I sent off my application to study Palaeobiology (MSc) at Bristol uni and ...

by LoveUniHateExams 30 Replies latest jw friends

  • Lostandfound

    Check which Campus you will be on mainly and then start looking at accommodation , Bristol is booming with high tech firms so accommodation can be well above UK average. Most UNIs have a production line of Media Studies students, fit only for McDonalds when they graduate, your course sounds of quality learning and research. Good Luck.

  • Half banana
    Half banana

    Good on you LUHE! JWs miss out on the thrill of actually learning about real things.

    How could anyone study any of the life sciences and not be convinced of evolution? Imagine a JW pioneer with a part-time job doing palaeobiology!

    It is my opinion that the geological column should be a primary school subject since its consequences impinge on many aspects of real life.

  • TD

    Very cool!

  • Simon


    Let us know how you're getting on :)

  • mentalclarity

    That's amazing! Congrats!

  • Alex Bogdanov
    Alex Bogdanov

    I have been in Bristol numerous times, beautiful place. I wish you to have an excellent time during your studies and all the best on your future essays and diploma works

  • redpilltwice

    Sounds like a fascinating adventure. Congratulations!

  • LoveUniHateExams

    Thanks, too, to the next lot of posters who wished me well (from Smiddy to Redpilltwice).

    I've accepted their offer and applied for accommodation. Yes, I'm prepared to slum it at Bristol. XD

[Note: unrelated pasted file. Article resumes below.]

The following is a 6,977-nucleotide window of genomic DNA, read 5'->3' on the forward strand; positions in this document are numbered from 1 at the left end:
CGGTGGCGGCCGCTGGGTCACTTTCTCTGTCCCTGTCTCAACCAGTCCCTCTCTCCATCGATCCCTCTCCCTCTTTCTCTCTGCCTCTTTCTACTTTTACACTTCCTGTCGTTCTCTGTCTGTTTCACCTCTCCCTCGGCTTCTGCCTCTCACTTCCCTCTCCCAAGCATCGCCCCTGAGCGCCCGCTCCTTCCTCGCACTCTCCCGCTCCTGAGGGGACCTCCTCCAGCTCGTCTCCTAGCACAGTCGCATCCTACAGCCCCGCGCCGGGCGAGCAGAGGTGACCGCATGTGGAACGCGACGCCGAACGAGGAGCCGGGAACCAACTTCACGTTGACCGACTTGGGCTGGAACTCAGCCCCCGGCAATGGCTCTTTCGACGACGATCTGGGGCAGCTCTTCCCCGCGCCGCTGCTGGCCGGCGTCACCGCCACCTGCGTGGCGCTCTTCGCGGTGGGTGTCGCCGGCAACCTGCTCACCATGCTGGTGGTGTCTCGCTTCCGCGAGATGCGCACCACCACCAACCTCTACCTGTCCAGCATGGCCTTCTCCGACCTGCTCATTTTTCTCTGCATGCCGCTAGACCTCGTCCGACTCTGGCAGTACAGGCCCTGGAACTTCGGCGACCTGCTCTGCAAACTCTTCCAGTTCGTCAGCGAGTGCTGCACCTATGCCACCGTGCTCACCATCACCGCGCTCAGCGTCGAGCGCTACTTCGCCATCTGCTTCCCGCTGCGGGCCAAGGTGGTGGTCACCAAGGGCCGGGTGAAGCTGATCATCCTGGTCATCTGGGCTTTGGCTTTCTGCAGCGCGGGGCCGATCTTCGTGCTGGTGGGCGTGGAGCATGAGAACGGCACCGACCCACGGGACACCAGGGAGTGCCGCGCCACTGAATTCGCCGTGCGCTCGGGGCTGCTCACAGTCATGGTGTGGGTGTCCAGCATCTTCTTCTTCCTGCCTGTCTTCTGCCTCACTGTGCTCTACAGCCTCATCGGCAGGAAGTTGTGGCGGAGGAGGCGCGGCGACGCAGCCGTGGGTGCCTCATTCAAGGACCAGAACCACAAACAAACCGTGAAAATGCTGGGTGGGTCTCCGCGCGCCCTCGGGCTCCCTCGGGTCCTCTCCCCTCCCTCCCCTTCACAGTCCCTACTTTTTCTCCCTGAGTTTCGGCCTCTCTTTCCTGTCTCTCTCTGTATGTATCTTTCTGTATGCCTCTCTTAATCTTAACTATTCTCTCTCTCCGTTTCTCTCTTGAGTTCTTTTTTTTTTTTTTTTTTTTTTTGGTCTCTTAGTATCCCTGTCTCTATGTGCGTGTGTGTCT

The Careers Service at my old uni, Bolton, have told me that new students who are first moving to a uni are usually given priority, so are postgrad students.

    One particular person at Bolton Careers Service, Deborah, helped me write a supporting statement.

    Here it is ...

    I first started to develop an interest in animal life at 3 or 4 years old, after my father bought me my first animal encyclopaedia. I learnt that some species are alive today, some species are extinct, and others are endangered. This interest broadened and deepened over the years as I was given various other books. Some were quite broad in scope whereas others were quite specific. These ignited my interest in mammalian carnivores, sharks, crocodiles, pterosaurs, dinosaurs and hominids. After having passed GCSEs, I left school aged 16 and joined the workforce. However, my interest in natural history continued. I often read newspaper articles that reported on new fossil discoveries.

    Therefore I have long had an interest in ancient life, fossils and natural history in general. I have had books that give detailed information about dinosaurs and other extinct taxa. So by the time I was 13, I understood that dinosaurs are classified according to the arrangement of their hip bones. Cases where the pubis points backwards, running parallel to the ischium, show that the individual belongs to the Order Ornithischia. This arrangement of the hip bones is similar to the arrangement found in birds’ hips. The hips of saurischian dinosaurs have the pubis projecting forwards.

    I am aware that the Palaeobiology (MSc) degree at the University of Bristol gives students a strong foundation for pursuing careers in museums and libraries. Students’ papers are regularly published and graduates of the programme have been successful in being accepted for PhD positions. This degree would be very useful for me, as I intend to have a career in research. I am interested in carrying out research into hominid evolution generally and human evolution specifically. Certain aspects of human behaviour also fascinate me. I am eager to find out more about the technology of early humans. Ritualistic behaviours such as burying the dead, and even religious belief, continue to interest me. I am keen to study the compulsory unit ‘geology for research palaebiologists’. This unit will give me experience in laboratory methods that I currently lack. The unit ‘research methods in palaeobiology’ will similarly help me.